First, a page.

(CMR) The RCIPS Financial Crime Investigation Unit is investigating reports of persons attempting to unlawfully obtain funds by authorizing fraudulent transactions via email. This is done by impersonating, or gaining access to, an email account of a person with the authority to approve such transactions.
The culprits will then send emails to a financial institution or business that appears authentic, requesting that some funds be transferred.
In order to avoid falling victim to these schemes, it is advised to do any confirmation of transactions via telephone, in-person, or by some means other than email if there is any doubt as to the validity of these transactions. Unfortunately, although attempts to confirm the transaction are usually conducted, this confirmation is also often done via contact with the same email address that made the initial request.
The RCIPS Cyber Forensics team also advises individuals and businesses to ensure that the platforms used to access email are kept up to date, as older versions of operating systems and programs may have security vulnerabilities that can be exploited to gain access to email accounts. Using multi-factor authentication on email systems to reduce the chance of compromise is also strongly advised.
In many cases, however, the original email account may not have been compromised. Instead, a seemingly authentic email request is sent from an email address that very closely mimics the authentic email address. This fraudulent email address may have an extra letter, be missing a letter, or have some other subtle difference that would not be readily apparent at first glance. Thus, it is good practice to double-check the address used, if an emailed transaction request appears suspicious or unusual.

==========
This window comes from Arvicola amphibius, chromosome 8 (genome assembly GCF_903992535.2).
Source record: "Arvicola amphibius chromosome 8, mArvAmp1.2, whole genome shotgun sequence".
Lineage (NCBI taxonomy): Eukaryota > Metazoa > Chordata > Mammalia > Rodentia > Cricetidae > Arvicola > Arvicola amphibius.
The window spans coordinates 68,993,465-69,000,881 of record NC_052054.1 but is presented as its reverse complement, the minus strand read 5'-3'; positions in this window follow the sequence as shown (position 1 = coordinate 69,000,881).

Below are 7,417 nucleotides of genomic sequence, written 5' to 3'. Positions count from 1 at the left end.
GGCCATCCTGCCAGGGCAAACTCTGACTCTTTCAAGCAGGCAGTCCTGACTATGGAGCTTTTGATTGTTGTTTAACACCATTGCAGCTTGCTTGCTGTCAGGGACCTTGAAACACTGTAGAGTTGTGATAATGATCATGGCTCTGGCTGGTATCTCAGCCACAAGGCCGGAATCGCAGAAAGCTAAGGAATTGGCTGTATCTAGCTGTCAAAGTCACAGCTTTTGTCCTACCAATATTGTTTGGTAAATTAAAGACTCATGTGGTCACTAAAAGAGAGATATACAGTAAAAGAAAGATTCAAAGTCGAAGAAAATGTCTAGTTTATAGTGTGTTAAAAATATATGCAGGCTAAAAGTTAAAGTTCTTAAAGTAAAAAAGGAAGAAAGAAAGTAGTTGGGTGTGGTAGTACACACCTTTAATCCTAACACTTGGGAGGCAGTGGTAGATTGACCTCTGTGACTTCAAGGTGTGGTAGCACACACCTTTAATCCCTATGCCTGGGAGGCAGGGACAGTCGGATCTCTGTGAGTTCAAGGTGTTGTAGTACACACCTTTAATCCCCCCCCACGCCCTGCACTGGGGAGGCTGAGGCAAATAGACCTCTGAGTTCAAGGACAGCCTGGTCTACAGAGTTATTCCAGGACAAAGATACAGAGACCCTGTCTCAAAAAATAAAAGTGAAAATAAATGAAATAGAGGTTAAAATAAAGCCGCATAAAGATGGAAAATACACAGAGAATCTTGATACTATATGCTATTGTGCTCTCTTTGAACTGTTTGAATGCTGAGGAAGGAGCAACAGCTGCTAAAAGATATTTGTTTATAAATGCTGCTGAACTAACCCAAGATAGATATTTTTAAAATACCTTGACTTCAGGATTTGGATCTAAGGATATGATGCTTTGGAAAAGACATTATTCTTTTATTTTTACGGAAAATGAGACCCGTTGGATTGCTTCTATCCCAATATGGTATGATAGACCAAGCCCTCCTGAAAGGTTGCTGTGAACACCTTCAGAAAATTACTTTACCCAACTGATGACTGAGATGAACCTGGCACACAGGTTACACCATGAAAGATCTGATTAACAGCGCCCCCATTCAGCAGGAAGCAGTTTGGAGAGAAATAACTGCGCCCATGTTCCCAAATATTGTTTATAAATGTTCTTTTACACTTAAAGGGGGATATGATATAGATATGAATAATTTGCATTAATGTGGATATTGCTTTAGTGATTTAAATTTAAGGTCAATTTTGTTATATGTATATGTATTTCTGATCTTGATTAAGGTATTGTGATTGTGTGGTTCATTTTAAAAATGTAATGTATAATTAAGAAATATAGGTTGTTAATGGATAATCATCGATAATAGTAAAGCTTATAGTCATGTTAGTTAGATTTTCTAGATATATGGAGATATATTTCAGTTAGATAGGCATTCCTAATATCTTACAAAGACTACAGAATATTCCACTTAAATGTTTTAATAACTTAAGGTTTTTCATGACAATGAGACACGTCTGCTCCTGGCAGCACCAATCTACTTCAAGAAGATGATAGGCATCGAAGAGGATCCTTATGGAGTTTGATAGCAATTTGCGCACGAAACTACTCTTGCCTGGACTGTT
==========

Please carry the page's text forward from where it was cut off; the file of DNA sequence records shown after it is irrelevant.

In a recent report, an attempted fraudulent transaction of a significant amount of funds was prevented simply because the request was followed up by a phone call to the person who was purported to have made the request. The person was able to confirm that they had not made the request, the transaction was canceled, and the matter was referred to the police. It is currently under investigation by the RCIPS FCIU.
As always, the public is advised to monitor their banking statements closely, and if you notice any suspicious or unauthorized transactions, immediately inform your bank and contact the RCIPS Financial Crime Investigation Unit at [email protected]. . Identifying and reporting suspicious or unauthorized transactions in a timely manner allows you to prevent further transactions from occurring, the funds from which may be difficult to recover.